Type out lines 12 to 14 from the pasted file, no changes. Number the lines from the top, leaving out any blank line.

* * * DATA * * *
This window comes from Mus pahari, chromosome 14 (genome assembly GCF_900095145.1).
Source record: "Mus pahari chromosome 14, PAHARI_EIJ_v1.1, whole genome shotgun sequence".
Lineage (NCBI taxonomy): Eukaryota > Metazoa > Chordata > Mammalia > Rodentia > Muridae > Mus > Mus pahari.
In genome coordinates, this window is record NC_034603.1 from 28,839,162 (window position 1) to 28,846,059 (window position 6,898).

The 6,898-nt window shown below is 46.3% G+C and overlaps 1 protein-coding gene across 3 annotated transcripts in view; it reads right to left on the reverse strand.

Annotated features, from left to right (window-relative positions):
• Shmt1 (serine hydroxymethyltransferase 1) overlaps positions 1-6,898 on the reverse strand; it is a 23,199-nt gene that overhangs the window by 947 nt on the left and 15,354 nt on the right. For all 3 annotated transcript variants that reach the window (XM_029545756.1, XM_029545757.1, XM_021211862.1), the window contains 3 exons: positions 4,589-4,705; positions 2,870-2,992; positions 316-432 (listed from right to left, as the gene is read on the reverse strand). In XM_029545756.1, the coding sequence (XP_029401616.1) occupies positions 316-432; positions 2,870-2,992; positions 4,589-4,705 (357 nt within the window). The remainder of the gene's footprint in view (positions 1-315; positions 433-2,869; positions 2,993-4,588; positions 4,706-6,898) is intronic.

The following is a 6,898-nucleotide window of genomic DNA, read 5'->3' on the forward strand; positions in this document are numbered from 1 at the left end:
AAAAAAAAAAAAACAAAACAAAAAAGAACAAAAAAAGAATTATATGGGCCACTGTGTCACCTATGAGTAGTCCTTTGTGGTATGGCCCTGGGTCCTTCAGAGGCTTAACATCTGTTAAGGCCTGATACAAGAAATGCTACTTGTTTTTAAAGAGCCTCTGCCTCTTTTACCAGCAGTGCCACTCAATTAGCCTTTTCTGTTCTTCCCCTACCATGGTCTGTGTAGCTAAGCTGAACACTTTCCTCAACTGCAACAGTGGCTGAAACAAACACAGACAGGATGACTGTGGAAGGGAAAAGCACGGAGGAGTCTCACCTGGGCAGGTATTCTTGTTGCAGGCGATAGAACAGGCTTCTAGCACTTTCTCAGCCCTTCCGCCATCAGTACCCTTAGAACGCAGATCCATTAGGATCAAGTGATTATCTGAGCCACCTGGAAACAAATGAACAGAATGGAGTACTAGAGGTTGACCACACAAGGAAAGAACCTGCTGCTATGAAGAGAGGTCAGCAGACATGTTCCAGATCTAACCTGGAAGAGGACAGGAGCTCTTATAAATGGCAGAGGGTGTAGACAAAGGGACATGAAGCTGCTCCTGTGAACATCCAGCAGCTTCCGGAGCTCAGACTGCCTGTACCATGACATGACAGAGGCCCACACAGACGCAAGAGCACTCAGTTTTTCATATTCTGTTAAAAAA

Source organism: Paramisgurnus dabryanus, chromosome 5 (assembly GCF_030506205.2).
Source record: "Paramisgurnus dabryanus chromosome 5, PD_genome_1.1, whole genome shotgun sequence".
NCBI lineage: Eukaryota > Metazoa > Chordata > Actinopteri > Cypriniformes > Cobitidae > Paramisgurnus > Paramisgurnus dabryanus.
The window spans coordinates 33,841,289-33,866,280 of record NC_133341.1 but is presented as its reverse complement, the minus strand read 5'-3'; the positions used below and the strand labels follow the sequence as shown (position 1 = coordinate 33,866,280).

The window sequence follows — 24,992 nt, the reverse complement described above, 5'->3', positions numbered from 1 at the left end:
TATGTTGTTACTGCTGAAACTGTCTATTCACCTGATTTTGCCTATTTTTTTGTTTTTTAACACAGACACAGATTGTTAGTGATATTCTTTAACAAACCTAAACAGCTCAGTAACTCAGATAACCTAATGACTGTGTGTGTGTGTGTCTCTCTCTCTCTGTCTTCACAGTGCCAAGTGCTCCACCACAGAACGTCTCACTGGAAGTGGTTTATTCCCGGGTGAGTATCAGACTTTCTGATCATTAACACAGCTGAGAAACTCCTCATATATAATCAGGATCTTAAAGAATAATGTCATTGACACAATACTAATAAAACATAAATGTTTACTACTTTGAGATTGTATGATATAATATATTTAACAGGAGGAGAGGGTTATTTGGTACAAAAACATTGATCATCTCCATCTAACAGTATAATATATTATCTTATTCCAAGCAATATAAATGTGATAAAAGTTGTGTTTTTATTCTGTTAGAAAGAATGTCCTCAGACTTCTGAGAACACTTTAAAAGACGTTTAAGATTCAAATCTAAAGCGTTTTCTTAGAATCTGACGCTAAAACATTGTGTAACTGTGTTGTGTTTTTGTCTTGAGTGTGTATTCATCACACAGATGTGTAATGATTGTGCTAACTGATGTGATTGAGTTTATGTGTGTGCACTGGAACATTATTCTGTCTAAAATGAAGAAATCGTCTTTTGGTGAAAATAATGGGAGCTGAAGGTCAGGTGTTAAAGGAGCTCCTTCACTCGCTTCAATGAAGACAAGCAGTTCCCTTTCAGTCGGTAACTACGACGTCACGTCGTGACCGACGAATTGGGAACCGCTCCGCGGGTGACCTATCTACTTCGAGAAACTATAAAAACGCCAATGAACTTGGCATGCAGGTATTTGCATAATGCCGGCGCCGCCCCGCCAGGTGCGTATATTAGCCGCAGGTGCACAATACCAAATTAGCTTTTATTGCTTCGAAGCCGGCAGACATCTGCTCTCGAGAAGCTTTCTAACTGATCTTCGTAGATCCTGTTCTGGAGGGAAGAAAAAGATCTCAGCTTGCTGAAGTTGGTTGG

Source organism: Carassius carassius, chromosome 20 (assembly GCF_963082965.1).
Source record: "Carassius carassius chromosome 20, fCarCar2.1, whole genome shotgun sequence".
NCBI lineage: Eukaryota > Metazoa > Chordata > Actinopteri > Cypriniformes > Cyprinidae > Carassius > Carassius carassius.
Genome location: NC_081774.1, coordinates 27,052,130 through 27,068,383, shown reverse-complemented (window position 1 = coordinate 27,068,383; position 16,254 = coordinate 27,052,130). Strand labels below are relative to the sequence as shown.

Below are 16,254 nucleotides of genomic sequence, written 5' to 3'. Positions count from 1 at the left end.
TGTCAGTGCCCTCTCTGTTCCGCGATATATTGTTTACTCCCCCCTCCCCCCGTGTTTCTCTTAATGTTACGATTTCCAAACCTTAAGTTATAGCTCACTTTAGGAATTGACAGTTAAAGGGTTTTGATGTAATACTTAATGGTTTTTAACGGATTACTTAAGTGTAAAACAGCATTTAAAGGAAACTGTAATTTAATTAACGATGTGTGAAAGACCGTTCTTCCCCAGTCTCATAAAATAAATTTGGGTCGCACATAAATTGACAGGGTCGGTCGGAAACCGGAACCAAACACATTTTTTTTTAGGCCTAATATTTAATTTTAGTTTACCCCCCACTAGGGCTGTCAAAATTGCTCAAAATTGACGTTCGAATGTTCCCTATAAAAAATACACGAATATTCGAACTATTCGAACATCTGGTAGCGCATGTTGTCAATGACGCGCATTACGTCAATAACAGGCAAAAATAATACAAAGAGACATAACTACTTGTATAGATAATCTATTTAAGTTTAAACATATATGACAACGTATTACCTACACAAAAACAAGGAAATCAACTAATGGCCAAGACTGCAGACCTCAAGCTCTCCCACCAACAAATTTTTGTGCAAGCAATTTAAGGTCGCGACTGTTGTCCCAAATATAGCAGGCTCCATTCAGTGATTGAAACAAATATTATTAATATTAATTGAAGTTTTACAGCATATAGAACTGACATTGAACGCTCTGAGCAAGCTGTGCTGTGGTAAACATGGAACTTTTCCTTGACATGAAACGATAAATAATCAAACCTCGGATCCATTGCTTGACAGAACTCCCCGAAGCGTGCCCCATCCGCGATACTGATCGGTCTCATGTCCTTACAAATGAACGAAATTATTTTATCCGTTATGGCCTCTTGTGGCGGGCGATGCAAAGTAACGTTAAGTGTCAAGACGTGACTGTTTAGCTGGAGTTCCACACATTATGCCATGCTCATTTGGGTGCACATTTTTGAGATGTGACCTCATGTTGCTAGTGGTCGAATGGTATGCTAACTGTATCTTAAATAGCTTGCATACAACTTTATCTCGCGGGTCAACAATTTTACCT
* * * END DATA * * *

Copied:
NCBI lineage: Eukaryota > Metazoa > Chordata > Actinopteri > Cypriniformes > Cobitidae > Paramisgurnus > Paramisgurnus dabryanus.
The window spans coordinates 33,841,289-33,866,280 of record NC_133341.1 but is presented as its reverse complement, the minus strand read 5'-3'; the positions used below and the strand labels follow the sequence as shown (position 1 = coordinate 33,866,280).

The window sequence follows — 24,992 nt, the reverse complement described above, 5'->3', positions numbered from 1 at the left end: